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TitleMagmatic biotite and its use to distinguish barren and mineralized granitic systems in New Brunswick, Canada
AuthorAzadbakht, ZORCID logo; Lentz, D R; McFarlane, C R M
SourceNew Brunswick Exploration, Mining and Petroleum conference program and abstracts volume; 2014 p. 26
LinksOnline - En ligne
Alt SeriesEarth Sciences Sector, Contribution Series 20130532
Publishertment of Mines and Energy New Brunswick
MeetingNew Brunswick Exploration, Mining and Petroleum Conference 2014; Fredericton; CA; November 2-4, 2014
Mediaon-line; digital
RelatedThis publication is related to Magmatic biotite and its use to distinguish barren and mineralized granitic systems in New Brunswick, Canada
File formatpdf
ProvinceNew Brunswick
Subjectsigneous and metamorphic petrology; magmatism; mineralization; granites; granitic rocks; Paleozoic; Devonian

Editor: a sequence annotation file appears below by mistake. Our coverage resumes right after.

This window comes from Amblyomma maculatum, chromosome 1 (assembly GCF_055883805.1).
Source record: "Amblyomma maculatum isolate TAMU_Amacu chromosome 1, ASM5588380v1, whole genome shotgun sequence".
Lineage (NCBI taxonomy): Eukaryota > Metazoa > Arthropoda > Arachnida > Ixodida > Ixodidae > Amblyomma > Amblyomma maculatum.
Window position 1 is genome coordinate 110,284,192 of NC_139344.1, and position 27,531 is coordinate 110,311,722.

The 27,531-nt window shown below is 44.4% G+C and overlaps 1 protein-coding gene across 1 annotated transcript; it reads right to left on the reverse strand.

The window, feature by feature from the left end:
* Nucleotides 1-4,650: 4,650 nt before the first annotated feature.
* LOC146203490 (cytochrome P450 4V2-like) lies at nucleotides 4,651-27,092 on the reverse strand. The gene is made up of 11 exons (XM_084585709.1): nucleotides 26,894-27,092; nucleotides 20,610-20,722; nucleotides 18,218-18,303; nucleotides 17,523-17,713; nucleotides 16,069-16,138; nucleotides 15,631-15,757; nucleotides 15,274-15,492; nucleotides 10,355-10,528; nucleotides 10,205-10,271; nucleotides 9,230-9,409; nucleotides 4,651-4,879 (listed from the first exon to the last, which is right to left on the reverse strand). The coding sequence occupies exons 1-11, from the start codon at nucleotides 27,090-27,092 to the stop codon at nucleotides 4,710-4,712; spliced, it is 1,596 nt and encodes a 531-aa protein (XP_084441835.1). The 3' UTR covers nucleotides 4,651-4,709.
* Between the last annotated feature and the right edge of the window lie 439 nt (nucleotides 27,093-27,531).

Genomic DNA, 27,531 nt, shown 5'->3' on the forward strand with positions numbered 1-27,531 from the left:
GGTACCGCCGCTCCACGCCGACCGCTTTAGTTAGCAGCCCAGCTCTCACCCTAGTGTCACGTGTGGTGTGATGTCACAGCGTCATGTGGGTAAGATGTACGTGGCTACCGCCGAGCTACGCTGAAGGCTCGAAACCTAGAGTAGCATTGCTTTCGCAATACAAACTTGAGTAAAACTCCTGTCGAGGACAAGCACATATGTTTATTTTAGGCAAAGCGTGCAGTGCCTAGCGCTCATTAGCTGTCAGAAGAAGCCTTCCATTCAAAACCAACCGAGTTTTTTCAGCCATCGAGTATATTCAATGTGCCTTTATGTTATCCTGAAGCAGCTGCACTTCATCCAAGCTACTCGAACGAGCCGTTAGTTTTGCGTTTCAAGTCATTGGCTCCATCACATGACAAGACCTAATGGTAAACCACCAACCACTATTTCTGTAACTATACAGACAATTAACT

AbstractForty-two different Devonian granitoid intrusions in New Brunswick were studied for this project. They formed by crustal growth processes during the Acadian orogeny, post Acadian uplift, and Neo-Acadian orogeny and most are associated with granophile element deposits, such as Sn, W, Mo, Cu, Bi, In, Sb, Au, and possibly Ta and Li, as well as base-metals and U mineralization. These intrusions were emplaced pre-, syn-, late-, and post-tectonically between 423 and 360 Ma with affinities ranging from primitive to highly evolved A-, S-, and I-types granitoids. The aim of this study is to find a way to differentiate barren and mineralized granitic systems using biotite compositional systematics since it is highly sensitive to physico-chemical changes of its host, and continuously reequilibrates with host and derivative fluids. Therefore, core to rim studies of this mineral and analysis of its compositional zoning may reveal the origin and evolution history of the hosting granitoid and the different types of associated mineralization. Mineralized and barren granitoids are characterized by different chemical variations in biotite. For instance, biotite from a mineralized granitoid is characterized by lower Mg and Ti, and higher Al content relative to biotite from a barren granitoid. A combination of electron microprobe (EPMA) and laser-ablation ICP-MS (LA-ICP-MS) was used to identify major-, minor-, traceelements, and halogen contents of biotite; these results were used to calculate fluoride and chloride activity of aqueous fluids associated with these intrusions, based on F and Cl contents in the mineral. Microprobe studies indicated homogeneous intragranular major element composition; crystallization temperature was calculated using Ti-in-biotite geothermometer, which gave a range of 670 to 750±25?. However, hydroxyl exchange biotite-apatite thermometer confirmed sub-solidus processes disturbed these systems resulting in a lower temperature around 300?. Biotite grains from the highly fractionated bodies of the Pleasant Ridge, Mount Pleasant, and Kedron granites show the highest fluorine contents, ranging from 4.5 wt.% to 6.5 wt.%. Trace element changes within the biotite lattice were measured using LA-ICPMS. Interestingly, almost all of studied grains show Cs, Ba, and Rb zoning relative to K. These patterns were followed by Co, Cu, K, Li, Be, Sn, W, Ti, Sc, Ni, B, and V. Large ionic charge and radius make it difficult for elements to join or leave any crystalline structure; therefore, any Cs or Ba zoning could be of an igneous origin. As a result, any other elemental pattern following those could be a result of magmatic evolution, which has been recorded by the biotite crystal growth. Based on the results of this project, the concept of using biotite composition to help identify fertile Acadian magma systems has been established; however, more work needs to be done to define characteristics of different magmatic processes.

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